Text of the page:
1990-91: Contributor to defamation law reform process to State Attorneys-General (1990-91) and Australian Capital Territory Law Reform Committee (1990-91, 1997).
1995: Consultant Australian Law Reform Commission reference on Australian Federal Police and National Crime Authority complaints and discipline systems.
1997: Member ethics committee Australian Institute of Aboriginal and Torres Strait Islander Studies.
1997: Chair of ACT Attorney-General’s Advisory Group on On-Line Services.
2004: Board member Barnardos Australia.
2007: Chair National Board Barnardos Australia.
2009: Member Board of the Australian Capital Territory Cultural Facilities Corporation.

5 thoughts on “About”

  1. Great to see someone of your stature willing to directly support MMT especially it’s key components (I) add money directly into the economy when it needs it and (ii) government guaranteed full employment at decent income levels. As a Melbourne Uni trained economist and retired labour market specialist with a 50 year career in more than 30 countries, I am convinced that MMT can be configured to get both the immediate best outcome and lead to a much better economic outcome in the long term through emphasis on distribution of greater income equity.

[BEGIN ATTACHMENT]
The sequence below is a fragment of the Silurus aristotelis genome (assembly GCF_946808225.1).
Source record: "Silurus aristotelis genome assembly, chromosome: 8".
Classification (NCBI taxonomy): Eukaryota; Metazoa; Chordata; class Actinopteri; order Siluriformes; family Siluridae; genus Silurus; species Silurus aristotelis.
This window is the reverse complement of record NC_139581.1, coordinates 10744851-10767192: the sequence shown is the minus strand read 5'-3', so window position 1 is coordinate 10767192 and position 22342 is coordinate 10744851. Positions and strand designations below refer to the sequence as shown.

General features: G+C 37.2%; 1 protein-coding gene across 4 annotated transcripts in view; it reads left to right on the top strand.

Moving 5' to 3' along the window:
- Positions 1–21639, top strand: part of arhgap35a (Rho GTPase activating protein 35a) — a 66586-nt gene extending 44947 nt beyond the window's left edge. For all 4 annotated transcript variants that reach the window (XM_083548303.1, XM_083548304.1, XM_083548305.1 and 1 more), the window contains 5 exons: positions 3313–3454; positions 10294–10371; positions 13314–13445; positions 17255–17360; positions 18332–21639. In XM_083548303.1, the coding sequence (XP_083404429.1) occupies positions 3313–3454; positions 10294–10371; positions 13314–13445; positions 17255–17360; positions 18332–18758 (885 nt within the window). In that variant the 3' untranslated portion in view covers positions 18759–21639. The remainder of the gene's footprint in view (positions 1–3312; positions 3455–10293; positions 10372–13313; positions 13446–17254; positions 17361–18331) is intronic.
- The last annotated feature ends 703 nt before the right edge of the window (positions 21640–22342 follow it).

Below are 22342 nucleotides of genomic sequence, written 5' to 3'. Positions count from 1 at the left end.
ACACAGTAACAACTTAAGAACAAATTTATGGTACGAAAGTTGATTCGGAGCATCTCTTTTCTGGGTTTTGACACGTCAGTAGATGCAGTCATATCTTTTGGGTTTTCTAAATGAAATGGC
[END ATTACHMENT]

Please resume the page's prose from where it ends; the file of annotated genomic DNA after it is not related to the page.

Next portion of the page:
Please keep the good sense.

  2. No argument with your main case, but I thought I should correct you on one observation.

    In 1983 Ninian Stephen didn’t send Fraser away to provide more detailed reasons for a double dissolution, he sent the PM away because the GG had to satisfy himself that the conditions required by the constitution had been met.

    He would have sent him away in any case but, because, in a display of arrogance and bad manners, the PM had not told GH that he was coming, he couldn’t deal with the problem straight away. The first we knew about Fraser coming (I was an ADC) was when his security chase car realised he was not stopping at the Lodge for lunch but heading in the direction of Yarralumla. They phoned the police at our gate and we rushed to deal with him when he arrived at about 1220. The complication was that the Polish Ambassador and his wife were due in 5 minutes for their welcome lunch. So that had to proceed after the PM had left and the GG couldn’t review the situation until they had gone.